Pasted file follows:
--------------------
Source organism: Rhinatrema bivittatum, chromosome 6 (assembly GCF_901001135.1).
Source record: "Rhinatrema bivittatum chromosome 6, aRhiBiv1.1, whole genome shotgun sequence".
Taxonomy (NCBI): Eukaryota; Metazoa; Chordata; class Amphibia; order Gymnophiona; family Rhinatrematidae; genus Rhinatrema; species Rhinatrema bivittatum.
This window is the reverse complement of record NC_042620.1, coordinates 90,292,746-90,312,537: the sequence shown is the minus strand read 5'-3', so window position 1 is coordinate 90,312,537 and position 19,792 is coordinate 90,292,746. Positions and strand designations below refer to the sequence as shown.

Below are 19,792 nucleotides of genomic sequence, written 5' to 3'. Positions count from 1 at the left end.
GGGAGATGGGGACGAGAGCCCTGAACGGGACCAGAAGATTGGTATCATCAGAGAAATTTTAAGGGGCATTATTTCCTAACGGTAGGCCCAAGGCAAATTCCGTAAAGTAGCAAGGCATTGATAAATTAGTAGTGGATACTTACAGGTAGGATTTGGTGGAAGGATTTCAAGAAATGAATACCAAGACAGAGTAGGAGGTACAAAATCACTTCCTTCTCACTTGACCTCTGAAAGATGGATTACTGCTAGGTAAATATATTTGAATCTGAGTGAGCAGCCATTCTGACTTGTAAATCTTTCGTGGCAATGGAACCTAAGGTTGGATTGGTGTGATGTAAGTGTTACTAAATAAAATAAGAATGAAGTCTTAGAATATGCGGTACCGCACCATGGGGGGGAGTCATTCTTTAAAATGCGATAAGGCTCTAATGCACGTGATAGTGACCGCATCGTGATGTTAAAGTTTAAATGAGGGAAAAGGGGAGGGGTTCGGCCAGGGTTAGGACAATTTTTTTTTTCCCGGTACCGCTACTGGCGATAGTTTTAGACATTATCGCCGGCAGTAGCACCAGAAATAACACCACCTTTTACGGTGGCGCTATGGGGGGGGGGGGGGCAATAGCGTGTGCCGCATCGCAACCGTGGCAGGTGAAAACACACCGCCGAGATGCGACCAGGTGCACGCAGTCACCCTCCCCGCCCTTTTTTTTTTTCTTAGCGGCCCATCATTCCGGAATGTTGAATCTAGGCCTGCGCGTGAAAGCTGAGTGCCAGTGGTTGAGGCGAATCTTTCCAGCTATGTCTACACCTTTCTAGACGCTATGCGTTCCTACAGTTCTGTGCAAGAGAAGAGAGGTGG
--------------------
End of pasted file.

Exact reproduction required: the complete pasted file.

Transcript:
Source organism: Rhinatrema bivittatum, chromosome 6 (assembly GCF_901001135.1).
Source record: "Rhinatrema bivittatum chromosome 6, aRhiBiv1.1, whole genome shotgun sequence".
Taxonomy (NCBI): Eukaryota; Metazoa; Chordata; class Amphibia; order Gymnophiona; family Rhinatrematidae; genus Rhinatrema; species Rhinatrema bivittatum.
This window is the reverse complement of record NC_042620.1, coordinates 90,292,746-90,312,537: the sequence shown is the minus strand read 5'-3', so window position 1 is coordinate 90,312,537 and position 19,792 is coordinate 90,292,746. Positions and strand designations below refer to the sequence as shown.

Below are 19,792 nucleotides of genomic sequence, written 5' to 3'. Positions count from 1 at the left end.
GGGAGATGGGGACGAGAGCCCTGAACGGGACCAGAAGATTGGTATCATCAGAGAAATTTTAAGGGGCATTATTTCCTAACGGTAGGCCCAAGGCAAATTCCGTAAAGTAGCAAGGCATTGATAAATTAGTAGTGGATACTTACAGGTAGGATTTGGTGGAAGGATTTCAAGAAATGAATACCAAGACAGAGTAGGAGGTACAAAATCACTTCCTTCTCACTTGACCTCTGAAAGATGGATTACTGCTAGGTAAATATATTTGAATCTGAGTGAGCAGCCATTCTGACTTGTAAATCTTTCGTGGCAATGGAACCTAAGGTTGGATTGGTGTGATGTAAGTGTTACTAAATAAAATAAGAATGAAGTCTTAGAATATGCGGTACCGCACCATGGGGGGGAGTCATTCTTTAAAATGCGATAAGGCTCTAATGCACGTGATAGTGACCGCATCGTGATGTTAAAGTTTAAATGAGGGAAAAGGGGAGGGGTTCGGCCAGGGTTAGGACAATTTTTTTTTTCCCGGTACCGCTACTGGCGATAGTTTTAGACATTATCGCCGGCAGTAGCACCAGAAATAACACCACCTTTTACGGTGGCGCTATGGGGGGGGGGGGGGCAATAGCGTGTGCCGCATCGCAACCGTGGCAGGTGAAAACACACCGCCGAGATGCGACCAGGTGCACGCAGTCACCCTCCCCGCCCTTTTTTTTTTTCTTAGCGGCCCATCATTCCGGAATGTTGAATCTAGGCCTGCGCGTGAAAGCTGAGTGCCAGTGGTTGAGGCGAATCTTTCCAGCTATGTCTACACCTTTCTAGACGCTATGCGTTCCTACAGTTCTGTGCAAGAGAAGAGAGGTGG